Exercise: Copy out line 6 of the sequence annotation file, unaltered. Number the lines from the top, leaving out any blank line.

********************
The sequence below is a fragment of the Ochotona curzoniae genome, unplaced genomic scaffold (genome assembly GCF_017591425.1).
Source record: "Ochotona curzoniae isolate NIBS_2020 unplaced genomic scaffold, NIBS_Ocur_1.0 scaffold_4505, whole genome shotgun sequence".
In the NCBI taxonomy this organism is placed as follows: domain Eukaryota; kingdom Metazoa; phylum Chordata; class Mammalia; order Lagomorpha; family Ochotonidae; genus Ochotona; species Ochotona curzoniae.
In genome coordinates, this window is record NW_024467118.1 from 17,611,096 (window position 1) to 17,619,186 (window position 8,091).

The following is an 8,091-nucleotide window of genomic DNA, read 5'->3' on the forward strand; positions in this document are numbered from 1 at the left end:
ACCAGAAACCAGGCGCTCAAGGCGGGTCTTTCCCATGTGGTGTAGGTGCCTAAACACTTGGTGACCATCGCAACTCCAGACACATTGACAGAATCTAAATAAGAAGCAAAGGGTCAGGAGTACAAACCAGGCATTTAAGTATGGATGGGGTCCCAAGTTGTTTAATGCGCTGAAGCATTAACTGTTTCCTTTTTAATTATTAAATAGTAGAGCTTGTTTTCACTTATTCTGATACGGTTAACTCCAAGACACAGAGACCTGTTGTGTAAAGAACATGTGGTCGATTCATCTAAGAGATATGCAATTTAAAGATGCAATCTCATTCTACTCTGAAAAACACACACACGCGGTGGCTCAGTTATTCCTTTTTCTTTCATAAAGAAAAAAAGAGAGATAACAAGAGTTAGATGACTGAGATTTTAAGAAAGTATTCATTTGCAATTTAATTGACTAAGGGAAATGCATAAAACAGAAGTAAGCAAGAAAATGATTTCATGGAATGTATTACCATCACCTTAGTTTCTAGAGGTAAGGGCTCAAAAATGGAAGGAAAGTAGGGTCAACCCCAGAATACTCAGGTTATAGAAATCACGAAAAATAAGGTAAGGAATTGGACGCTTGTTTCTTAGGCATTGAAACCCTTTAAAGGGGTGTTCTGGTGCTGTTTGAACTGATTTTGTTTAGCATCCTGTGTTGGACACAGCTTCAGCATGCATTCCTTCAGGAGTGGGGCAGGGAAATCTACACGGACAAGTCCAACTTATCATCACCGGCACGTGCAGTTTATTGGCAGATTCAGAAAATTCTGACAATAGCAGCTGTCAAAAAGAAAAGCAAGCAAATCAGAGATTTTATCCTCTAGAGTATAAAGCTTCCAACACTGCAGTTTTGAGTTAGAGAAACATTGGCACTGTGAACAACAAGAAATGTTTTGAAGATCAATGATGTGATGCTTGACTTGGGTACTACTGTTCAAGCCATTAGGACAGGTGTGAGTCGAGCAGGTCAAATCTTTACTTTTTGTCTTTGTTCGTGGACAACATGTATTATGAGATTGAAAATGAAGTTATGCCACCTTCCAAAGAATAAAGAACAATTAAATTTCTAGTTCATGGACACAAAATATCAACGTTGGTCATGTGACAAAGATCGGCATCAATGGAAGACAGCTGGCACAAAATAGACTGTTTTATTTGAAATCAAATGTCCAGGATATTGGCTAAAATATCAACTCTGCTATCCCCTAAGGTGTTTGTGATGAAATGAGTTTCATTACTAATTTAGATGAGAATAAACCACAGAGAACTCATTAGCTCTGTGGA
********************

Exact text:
ACCAGAAACCAGGCGCTCAAGGCGGGTCTTTCCCATGTGGTGTAGGTGCCTAAACACTTGGTGACCATCGCAACTCCAGACACATTGACAGAATCTAAATAAGAAGCAAAGGGTCAGGAGTACAAACCAGGCATTTAAGTATGGATGGGGTCCCAAGTTGTTTAATGCGCTGAAGCATTAACTGTTTCCTTTTTAATTATTAAATAGTAGAGCTTGTTTTCACTTATTCTGATACGGTTAACTCCAAGACACAGAGACCTGTTGTGTAAAGAACATGTGGTCGATTCATCTAAGAGATATGCAATTTAAAGATGCAATCTCATTCTACTCTGAAAAACACACACACGCGGTGGCTCAGTTATTCCTTTTTCTTTCATAAAGAAAAAAAGAGAGATAACAAGAGTTAGATGACTGAGATTTTAAGAAAGTATTCATTTGCAATTTAATTGACTAAGGGAAATGCATAAAACAGAAGTAAGCAAGAAAATGATTTCATGGAATGTATTACCATCACCTTAGTTTCTAGAGGTAAGGGCTCAAAAATGGAAGGAAAGTAGGGTCAACCCCAGAATACTCAGGTTATAGAAATCACGAAAAATAAGGTAAGGAATTGGACGCTTGTTTCTTAGGCATTGAAACCCTTTAAAGGGGTGTTCTGGTGCTGTTTGAACTGATTTTGTTTAGCATCCTGTGTTGGACACAGCTTCAGCATGCATTCCTTCAGGAGTGGGGCAGGGAAATCTACACGGACAAGTCCAACTTATCATCACCGGCACGTGCAGTTTATTGGCAGATTCAGAAAATTCTGACAATAGCAGCTGTCAAAAAGAAAAGCAAGCAAATCAGAGATTTTATCCTCTAGAGTATAAAGCTTCCAACACTGCAGTTTTGAGTTAGAGAAACATTGGCACTGTGAACAACAAGAAATGTTTTGAAGATCAATGATGTGATGCTTGACTTGGGTACTACTGTTCAAGCCATTAGGACAGGTGTGAGTCGAGCAGGTCAAATCTTTACTTTTTGTCTTTGTTCGTGGACAACATGTATTATGAGATTGAAAATGAAGTTATGCCACCTTCCAAAGAATAAAGAACAATTAAATTTCTAGTTCATGGACACAAAATATCAACGTTGGTCATGTGACAAAGATCGGCATCAATGGAAGACAGCTGGCACAAAATAGACTGTTTTATTTGAAATCAAATGTCCAGGATATTGGCTAAAATATCAACTCTGCTATCCCCTAAGGTGTTTGTGATGAAATGAGTTTCATTACTAATTTAGATGAGAATAAACCACAGAGAACTCATTAGCTCTGTGGA